A Review of the 10th anniversary edition of The God Delusion by Richard Dawkins
By Michael Lee
In the best seller The God Delusion, evolutionary biologist Richard Dawkins outlines his case against religion. There has been a history in modern thought of influential anti-clerical, anti-church and anti-theological writings, from Voltaire and Nietzsche to Marx and, more recently, The Zeitgeist Movement (known by its acronym, TZM). In its most extreme form, attacks on churches and priests have occurred, most notably during, and after, the French Revolution. And the Soviet Empire became a militant atheistic regime inherently hostile to religion. However, I cannot think of a single text (outside of Satanist literature, that is) which is more ferocious in its attacks on God than The God Delusion. Restraint, respect and objectivity are all abandoned in Dawkins’s pages as he gives in to what appears to be an obsessive distaste for religion.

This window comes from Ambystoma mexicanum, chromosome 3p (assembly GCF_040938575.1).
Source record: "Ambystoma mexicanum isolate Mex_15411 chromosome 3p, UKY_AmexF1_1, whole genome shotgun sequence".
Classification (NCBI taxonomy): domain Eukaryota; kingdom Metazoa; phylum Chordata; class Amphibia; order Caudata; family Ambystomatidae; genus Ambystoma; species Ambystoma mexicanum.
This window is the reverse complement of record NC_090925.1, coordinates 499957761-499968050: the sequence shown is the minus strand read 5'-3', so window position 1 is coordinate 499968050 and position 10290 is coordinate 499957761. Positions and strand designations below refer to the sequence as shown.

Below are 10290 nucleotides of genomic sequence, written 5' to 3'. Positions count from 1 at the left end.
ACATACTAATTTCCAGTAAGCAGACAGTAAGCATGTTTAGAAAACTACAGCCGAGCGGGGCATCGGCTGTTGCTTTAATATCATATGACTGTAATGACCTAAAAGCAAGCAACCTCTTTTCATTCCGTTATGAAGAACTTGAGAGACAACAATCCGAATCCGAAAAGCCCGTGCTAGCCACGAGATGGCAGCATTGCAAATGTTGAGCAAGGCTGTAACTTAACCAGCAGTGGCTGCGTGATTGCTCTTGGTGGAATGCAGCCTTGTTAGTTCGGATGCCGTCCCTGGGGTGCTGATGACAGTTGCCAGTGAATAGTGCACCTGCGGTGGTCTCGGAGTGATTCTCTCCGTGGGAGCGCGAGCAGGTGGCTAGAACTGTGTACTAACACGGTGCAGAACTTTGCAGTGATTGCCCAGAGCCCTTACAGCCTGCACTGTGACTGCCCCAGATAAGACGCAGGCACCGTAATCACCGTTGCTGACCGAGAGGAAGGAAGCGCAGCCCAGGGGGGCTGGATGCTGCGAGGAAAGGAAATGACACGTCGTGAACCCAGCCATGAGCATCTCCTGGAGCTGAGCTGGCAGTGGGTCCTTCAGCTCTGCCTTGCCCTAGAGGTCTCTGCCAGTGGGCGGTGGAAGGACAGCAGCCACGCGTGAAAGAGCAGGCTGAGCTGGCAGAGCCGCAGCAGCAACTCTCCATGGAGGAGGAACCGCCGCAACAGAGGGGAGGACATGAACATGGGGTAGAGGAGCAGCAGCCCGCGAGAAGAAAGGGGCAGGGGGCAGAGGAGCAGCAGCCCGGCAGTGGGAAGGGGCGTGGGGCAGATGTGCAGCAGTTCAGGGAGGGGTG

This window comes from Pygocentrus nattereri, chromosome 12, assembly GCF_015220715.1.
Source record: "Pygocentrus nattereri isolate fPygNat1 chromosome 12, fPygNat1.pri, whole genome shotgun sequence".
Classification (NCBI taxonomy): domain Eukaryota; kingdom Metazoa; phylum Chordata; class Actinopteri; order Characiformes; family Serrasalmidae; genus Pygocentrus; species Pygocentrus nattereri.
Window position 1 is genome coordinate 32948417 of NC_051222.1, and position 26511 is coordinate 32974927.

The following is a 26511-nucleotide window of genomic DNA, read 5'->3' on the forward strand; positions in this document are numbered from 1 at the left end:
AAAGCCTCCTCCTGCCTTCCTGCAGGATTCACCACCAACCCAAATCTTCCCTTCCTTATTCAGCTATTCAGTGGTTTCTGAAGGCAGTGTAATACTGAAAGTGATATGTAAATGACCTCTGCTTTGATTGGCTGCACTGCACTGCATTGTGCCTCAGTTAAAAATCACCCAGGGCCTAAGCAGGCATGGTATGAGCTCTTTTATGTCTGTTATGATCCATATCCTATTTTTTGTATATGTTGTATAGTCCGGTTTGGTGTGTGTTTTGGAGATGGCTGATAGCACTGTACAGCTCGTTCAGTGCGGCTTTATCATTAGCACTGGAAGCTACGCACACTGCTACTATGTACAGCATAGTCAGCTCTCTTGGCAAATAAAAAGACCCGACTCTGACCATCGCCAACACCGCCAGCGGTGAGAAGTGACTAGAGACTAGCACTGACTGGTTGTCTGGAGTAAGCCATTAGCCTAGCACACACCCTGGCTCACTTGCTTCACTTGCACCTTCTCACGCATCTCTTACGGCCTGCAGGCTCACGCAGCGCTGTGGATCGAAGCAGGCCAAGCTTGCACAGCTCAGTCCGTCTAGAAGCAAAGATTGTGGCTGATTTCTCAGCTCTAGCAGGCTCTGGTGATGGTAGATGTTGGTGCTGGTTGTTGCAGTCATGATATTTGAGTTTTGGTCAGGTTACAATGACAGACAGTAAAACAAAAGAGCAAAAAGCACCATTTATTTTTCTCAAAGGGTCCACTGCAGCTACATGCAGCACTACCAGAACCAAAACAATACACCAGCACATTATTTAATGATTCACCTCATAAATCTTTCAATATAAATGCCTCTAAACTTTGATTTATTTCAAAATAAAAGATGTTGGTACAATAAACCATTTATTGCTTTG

The first difficulty for the reviewer, after getting used to the barrage of religiophobic antagonism, that is, lies in ascribing a genre to this book. Dawkins describes himself in the book as a scientist not a philosopher, but there is neither good science nor philosophy of any substance in The God Delusion. The text contains no significant scientific evidence, extended scientific discourse or sustained philosophical argumentation. At the same time, Dawkins clearly does not have knowledge of systematic theology or biblical exegesis. Nor does he seem especially insightful about any of the social sciences.
 Dawkins, p.107: “I am a scientist rather than a philosopher.”
Click here to read the full review.